Did you know that we have a collection of how-to videos on Outlook Web App, desktop clients, and mobile phones? Did you know you can access these videos all in one convenient place?   For a list of all of the Outlook Web App, desktop client, and mobile phone videos, see Outlook Web App Help Videos .   The help videos available include: Creating Inbox Rules Sending Automatic Replies Finding items in your mailbox Viewing messages by conversation Sending and receiving email from other email systems Redirecting incoming messages to another email account Setting up a POP or IMAP email program to send and receive messages Setting up email in Outlook 2007 Setting up email in Outlook 2010 Learning to use contacts, chat, and groups Learning to use the calendar Setting up your phone for Exchange ActiveSync Setting up your phone for POP and IMAP Do you have an idea for a video you’d like to see? Let us know!

Office 365 Usability Research Wants You!

Audience: Office 365 for professionals and small businesses Office 365 for enterprises   Written by Brendan Reeves, User Researcher II at Microsoft Our user-centered engineering process needs your input to make sure Office 365 matches your needs. The Office 365 User Experience team would like to learn more about how your organization uses Office 365. We are seeking feedback and information on how Office 365 helps your company function. This is your opportunity to share feedback with the product team and help us improve and evolve the Office 365 service. Please go to to submit your name, phone number, email address, and company name. The information you provide will only be used to recruit participants for user research projects. Your level of participation in research projects is completely up to you. There will be projects that only ask for a very low-level of engagement (e.g. surveys) and those that require high level engagement (e.g. on-site visits). As a thank you for your participation, we will provide a gratuity ranging from software to gift cards depending on study type. Study types include: Complete a 5-15 minute online survey Attend online webinar Usability lab studies On-site visit to your organization by 3-4 members of the Office 365 team for approximately 3 hours We appreciate your time and understand that it is valuable. If you are unable to participate in any research projects in the near future, you are still encouraged to sign up. User experience research is an ongoing process throughout the product development cycle and you will have the opportunity to participate in lighter weight research projects like surveys, webinars, or conference calls down the road. You can participate in as many or as few research studies as you like and remove yourself from the list at any time. Sincerely, Brendan Reeves If you would like to be removed from the Microsoft User Research program email with “Remove” in the subject line.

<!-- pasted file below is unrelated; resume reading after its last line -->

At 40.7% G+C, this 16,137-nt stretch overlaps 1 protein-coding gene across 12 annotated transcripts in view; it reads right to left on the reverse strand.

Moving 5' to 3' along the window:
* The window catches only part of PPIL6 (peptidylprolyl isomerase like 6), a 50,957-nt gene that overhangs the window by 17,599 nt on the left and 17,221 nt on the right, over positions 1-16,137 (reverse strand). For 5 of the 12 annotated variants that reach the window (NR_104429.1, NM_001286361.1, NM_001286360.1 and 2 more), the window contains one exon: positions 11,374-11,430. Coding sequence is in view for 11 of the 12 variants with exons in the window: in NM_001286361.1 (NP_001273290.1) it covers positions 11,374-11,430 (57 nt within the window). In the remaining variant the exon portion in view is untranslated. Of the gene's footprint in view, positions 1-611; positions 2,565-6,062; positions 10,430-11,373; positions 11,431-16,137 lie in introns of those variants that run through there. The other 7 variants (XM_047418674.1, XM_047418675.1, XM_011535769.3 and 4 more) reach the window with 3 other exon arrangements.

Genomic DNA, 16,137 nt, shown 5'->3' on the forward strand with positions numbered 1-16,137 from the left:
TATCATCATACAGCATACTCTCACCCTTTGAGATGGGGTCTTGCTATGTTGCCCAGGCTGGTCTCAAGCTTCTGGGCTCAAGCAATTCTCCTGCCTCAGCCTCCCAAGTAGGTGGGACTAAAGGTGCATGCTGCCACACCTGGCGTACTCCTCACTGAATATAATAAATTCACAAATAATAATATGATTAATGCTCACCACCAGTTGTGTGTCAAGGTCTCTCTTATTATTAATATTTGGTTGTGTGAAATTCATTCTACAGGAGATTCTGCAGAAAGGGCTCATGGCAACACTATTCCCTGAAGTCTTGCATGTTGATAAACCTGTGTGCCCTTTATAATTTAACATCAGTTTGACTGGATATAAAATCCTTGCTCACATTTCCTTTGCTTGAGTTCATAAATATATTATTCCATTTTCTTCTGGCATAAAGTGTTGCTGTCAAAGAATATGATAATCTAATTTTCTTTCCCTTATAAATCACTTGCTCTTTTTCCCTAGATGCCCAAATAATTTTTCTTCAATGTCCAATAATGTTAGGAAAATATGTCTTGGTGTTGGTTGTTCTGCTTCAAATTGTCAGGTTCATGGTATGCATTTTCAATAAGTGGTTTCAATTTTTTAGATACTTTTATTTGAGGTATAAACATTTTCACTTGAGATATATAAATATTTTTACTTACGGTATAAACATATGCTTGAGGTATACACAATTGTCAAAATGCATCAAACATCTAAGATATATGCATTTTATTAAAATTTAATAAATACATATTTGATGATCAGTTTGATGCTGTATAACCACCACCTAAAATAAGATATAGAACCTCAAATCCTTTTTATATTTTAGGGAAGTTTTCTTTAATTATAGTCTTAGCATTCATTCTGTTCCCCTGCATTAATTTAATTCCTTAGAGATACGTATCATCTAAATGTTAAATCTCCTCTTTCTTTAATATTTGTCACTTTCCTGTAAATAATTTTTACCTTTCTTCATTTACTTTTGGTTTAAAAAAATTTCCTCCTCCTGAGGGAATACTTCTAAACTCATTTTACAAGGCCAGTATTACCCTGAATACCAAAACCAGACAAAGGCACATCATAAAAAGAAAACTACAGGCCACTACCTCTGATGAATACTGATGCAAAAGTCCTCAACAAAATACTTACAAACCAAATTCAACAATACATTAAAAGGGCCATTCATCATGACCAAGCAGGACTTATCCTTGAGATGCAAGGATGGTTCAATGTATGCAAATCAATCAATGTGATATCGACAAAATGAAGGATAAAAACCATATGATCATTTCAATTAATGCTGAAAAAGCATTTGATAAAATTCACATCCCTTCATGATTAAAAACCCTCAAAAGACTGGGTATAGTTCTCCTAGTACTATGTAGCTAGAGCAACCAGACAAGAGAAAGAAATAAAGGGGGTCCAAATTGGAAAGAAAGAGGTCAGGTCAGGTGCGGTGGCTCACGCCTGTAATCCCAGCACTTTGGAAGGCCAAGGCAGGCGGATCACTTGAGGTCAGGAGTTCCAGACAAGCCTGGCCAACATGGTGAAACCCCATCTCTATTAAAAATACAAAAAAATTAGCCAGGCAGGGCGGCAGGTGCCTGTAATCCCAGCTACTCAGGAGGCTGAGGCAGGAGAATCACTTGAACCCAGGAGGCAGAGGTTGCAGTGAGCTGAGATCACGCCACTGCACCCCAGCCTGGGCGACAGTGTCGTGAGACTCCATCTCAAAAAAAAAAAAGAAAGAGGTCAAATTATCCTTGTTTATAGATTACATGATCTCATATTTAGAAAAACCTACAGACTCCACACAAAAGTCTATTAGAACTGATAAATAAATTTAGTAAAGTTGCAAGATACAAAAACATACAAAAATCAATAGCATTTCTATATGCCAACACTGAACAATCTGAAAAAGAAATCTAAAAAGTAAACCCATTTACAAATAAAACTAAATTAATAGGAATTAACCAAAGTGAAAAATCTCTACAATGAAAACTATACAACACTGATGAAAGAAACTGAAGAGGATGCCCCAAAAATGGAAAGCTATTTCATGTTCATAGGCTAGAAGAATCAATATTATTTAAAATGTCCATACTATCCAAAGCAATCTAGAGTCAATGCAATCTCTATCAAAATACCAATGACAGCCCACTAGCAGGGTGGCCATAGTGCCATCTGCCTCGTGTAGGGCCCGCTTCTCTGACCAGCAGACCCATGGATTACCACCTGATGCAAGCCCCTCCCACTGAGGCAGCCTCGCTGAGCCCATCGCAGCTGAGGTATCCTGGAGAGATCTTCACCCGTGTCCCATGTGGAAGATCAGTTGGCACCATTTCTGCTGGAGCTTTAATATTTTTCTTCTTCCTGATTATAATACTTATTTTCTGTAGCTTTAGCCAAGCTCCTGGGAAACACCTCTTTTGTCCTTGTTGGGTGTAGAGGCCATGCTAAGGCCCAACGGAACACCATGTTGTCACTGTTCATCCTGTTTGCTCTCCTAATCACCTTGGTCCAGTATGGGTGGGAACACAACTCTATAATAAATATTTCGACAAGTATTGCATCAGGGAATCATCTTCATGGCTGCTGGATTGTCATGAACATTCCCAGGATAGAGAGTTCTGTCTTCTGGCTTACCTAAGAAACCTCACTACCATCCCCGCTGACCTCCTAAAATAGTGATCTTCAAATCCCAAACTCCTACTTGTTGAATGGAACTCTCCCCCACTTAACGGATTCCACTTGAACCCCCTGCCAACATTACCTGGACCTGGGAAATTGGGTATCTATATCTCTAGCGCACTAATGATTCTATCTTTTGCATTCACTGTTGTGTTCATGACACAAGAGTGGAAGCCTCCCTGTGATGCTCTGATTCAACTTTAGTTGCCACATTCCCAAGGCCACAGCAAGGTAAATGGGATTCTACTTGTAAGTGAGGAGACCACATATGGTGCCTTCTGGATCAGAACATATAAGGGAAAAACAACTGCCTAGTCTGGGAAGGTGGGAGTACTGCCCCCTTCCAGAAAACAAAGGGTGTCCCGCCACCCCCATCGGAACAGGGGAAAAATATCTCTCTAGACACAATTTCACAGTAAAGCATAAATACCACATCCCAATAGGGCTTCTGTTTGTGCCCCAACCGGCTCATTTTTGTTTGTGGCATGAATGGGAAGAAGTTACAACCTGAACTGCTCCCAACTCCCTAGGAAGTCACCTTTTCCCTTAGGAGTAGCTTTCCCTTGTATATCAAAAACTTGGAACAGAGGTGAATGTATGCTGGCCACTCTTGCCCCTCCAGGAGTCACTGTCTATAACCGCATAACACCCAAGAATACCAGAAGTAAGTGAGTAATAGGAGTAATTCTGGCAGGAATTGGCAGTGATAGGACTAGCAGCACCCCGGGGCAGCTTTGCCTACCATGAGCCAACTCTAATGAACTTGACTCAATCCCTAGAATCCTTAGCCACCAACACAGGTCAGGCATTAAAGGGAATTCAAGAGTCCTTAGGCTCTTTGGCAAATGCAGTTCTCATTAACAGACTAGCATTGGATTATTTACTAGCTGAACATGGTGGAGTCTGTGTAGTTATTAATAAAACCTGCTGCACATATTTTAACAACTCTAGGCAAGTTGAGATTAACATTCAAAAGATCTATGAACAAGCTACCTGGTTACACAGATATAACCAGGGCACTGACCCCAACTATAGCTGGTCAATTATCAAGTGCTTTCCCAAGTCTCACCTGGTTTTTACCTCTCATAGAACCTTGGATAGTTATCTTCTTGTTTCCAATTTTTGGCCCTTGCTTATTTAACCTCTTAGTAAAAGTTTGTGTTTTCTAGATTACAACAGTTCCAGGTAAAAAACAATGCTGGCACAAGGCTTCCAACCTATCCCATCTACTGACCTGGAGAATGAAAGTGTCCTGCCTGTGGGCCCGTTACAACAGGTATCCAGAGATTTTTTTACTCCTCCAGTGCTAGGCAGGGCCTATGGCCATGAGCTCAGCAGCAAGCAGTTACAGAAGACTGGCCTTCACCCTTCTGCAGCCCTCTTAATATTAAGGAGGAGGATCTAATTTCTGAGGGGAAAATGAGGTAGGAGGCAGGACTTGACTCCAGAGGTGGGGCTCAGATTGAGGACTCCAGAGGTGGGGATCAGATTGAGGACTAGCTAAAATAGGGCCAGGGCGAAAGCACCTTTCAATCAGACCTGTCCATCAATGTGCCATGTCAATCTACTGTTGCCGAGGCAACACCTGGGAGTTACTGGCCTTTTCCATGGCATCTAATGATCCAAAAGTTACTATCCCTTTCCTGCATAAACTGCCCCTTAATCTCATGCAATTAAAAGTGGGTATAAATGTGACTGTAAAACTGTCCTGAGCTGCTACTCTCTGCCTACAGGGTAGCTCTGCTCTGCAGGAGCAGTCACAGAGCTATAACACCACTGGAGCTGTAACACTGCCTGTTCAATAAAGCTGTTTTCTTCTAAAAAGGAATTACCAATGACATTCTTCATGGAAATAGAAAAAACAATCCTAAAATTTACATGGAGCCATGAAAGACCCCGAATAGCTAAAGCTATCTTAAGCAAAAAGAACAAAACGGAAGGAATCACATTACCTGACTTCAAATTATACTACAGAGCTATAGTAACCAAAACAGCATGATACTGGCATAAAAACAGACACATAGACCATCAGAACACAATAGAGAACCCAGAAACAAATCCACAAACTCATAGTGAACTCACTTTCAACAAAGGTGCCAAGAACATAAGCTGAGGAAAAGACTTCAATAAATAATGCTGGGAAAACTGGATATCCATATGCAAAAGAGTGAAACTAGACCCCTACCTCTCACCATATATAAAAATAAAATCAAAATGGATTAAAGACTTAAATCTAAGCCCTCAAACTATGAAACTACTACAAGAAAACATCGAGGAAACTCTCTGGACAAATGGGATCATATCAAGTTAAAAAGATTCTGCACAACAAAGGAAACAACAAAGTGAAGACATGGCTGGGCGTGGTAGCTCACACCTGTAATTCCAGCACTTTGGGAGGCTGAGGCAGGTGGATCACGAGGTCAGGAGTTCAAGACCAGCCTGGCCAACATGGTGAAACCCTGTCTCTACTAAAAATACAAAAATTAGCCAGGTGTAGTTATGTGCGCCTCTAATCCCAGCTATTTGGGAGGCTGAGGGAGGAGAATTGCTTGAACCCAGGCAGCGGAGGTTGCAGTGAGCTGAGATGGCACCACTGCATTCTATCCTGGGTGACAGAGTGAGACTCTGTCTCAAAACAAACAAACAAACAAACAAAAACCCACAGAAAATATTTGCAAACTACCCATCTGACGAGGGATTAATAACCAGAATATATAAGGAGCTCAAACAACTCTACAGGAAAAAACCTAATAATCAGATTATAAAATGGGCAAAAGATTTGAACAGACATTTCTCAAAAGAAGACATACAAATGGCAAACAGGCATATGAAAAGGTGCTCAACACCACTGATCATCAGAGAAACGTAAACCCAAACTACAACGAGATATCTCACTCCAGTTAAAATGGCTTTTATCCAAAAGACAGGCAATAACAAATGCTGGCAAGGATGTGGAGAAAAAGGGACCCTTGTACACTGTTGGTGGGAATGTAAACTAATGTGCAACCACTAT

Office 365 Expert Discussion Series #4: Exchange Online Q&A w/ Support Team